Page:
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Environmental News for a Healthier Planet and Life
One of the beavers released into England's Somerset county this January, which has now helped build the area's first dam in more than 400 years. Ben Birchall / PA Images via Getty Images

England's Somerset county can now boast its first beaver dam in more than 400 years.

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EcoWatch Daily Newsletter

A boy plays in the rubble of his Nicaragua home, destroyed by Hurricane Eta, as Hurricane Iota approaches on Nov. 15, 2020. Maynor Valenzuela / Getty Images

Hurricane Iota, the 30th named storm and 13th hurricane of a record-breaking season, is now bearing down upon Central America less than two weeks after Hurricane Eta devastated the region.

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To truly get the most out of life, a person needs to be able to get a good night's sleep, which has led many to wonder if there is anything behind the idea of CBD for sleep improvement.

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UN secretary Ibrahim Thiaw tells DW how consumers can combat desertification and drought. Rainer Jensen / picture alliance / Getty Images

By Sonya Diehn

More than 2 billion hectares of previously productive land is degraded. For Desertification and Drought Day on June 17, DW spoke with Ibrahim Thiaw, Executive Secretary of the United Nations Convention to Combat Desertification (UNCCD).

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Soybean crops affected by a drought near Navasota, Texas on August 21, 2013. Bob Nichols / USDA / Smith Collection / Gado / Getty Images

By Keith Schneider

In many ways, the story of Texas over the last century is the state's devout allegiance to the principle that mankind has dominion over nature.

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Smoke from the East Troublesome fire in Colorado on Oct. 22, 2020. RubyT / Flickr

Thousands of homes were evacuated Wednesday after a Colorado wildfire exploded in size, growing at a rate of 6,000 acres per hour.

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Wildflowers blooming in box gum grassy woodland. Jacqui Stol, Author provided

By Jacqui Stol, Annie Kelly and Suzanne Prober

In box gum grassy woodlands, widely spaced eucalypts tower over carpets of wildflowers, lush native grasses and groves of flowering wattles. It's no wonder some early landscape paintings depicting Australian farm life are inspired by this ecosystem.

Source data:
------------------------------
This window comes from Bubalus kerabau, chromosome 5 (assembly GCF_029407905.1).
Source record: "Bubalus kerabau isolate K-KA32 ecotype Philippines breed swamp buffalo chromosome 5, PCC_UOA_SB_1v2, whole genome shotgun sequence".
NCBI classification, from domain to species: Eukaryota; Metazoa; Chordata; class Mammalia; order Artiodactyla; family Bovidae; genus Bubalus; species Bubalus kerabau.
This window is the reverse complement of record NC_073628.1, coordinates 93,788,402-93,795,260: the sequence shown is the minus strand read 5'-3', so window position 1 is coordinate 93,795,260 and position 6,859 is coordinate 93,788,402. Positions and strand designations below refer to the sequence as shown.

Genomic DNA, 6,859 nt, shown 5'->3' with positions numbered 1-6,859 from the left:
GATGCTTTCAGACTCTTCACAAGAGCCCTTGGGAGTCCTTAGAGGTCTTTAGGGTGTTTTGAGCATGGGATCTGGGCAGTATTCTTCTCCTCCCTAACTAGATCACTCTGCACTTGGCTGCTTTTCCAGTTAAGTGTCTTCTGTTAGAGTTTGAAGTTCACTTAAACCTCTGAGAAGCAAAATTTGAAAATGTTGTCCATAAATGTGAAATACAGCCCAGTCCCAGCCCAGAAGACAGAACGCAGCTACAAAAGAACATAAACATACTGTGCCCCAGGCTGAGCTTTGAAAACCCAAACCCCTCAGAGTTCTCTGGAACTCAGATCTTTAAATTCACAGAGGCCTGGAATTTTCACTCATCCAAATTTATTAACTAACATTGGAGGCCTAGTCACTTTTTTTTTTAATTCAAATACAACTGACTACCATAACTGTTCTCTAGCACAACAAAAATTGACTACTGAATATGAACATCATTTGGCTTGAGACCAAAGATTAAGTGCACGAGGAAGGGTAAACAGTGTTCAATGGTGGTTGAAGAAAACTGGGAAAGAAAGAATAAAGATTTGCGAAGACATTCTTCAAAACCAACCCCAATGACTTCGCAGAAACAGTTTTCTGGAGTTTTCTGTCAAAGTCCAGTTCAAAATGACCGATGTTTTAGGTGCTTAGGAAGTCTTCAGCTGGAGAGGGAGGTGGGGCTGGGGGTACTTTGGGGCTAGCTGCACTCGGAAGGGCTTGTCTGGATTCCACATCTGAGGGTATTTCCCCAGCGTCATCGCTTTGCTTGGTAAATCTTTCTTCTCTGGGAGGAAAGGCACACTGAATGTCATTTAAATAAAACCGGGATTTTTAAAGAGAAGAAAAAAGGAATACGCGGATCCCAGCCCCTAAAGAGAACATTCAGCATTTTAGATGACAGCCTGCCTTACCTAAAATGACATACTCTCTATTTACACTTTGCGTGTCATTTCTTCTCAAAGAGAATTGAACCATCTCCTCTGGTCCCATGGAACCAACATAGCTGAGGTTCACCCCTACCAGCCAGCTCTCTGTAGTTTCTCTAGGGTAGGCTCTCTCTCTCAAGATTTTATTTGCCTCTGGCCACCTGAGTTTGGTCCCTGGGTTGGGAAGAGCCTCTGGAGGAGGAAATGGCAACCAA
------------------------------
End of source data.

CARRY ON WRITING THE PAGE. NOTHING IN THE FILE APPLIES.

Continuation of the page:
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Heavy Smoke rises from the Cameron Peak fire as it continues to burn on Oct. 5, 2020 in Larimer County near Fort Collins, Colorado. Helen H. Richardson / MediaNews Group / The Denver Post via Getty Images

For the second time this year, Colorado is battling the largest wildfire in state history.

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A swamp wallaby searches for food in a bushfire-scorched forest on February 3, 2020 in Braidwood, Australia. John Moore / Getty Images

By Tara Lohan

A hailstorm in South Texas. Tornadoes in Tennessee. Wildfires across the West. A barrage of Gulf Coast hurricanes. Those are among the record 22 weather and climate disasters that each topped $1 billion in damages last year in the United States.

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The August Complex Fire in California has now burned more than 1 million acres. Pacific Southwest Forest Service, USDA / CC BY 2.0

The August Complex Fire in California has now burned more than 1 million acres, making the fire the state's first gigafire. For context, that means the Northern California inferno has now burned an area larger than the entire state of Rhode Island, as Vox reported.

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The Sierra Nevada mountains are among the ranges most at-risk for early snowpack melt. CampPhoto / Getty Images

As the planet warms, mountain snowpack is increasingly melting. But "global warming isn't affecting everywhere the same," Climate Scientist Amato Evan told the Scripps Institution of Oceanography at the University of California San Diego.

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A UN report, The Human Cost of Disasters 2000-2019, was released to mark the International Day for Disaster Risk Reduction. Colin Anderson Productions pty ltd / Stone / Getty Images

A new report from the United Nations found that political leaders and industry leaders are failing to do the necessary work to stop the world from becoming an "uninhabitable hell" for millions of people as the climate crisis continues and natural disasters become more frequent, as Al-Jazeera reported.

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A winding, dry river in Nevada. A severe drought has engulfed the American Southwest since 2000 Bim / E+ / Getty Images

A severe drought that has engulfed the American Southwest since the year 2000 is likely to soon be the most severe drought since the 800s, according to a new study published in Science.

"This appears to be just the beginning of a more extreme trend toward megadrought as global warming continues," the authors wrote in the study.

A team of researchers from Columbia University conducted the study. They described the ongoing dry spell, which has helped intensify wildfire seasons and threatened water supplies for people and agriculture, as an "emerging megadrought," according to The New York Times.

Of course, nothing is guaranteed. By comparison to the previous 19 years, 2019 was actually a fairly wet year. Unpredictable climate variability may also bring enough rain to the region to end the drought, but global warming boosts the chances that the drought will endure.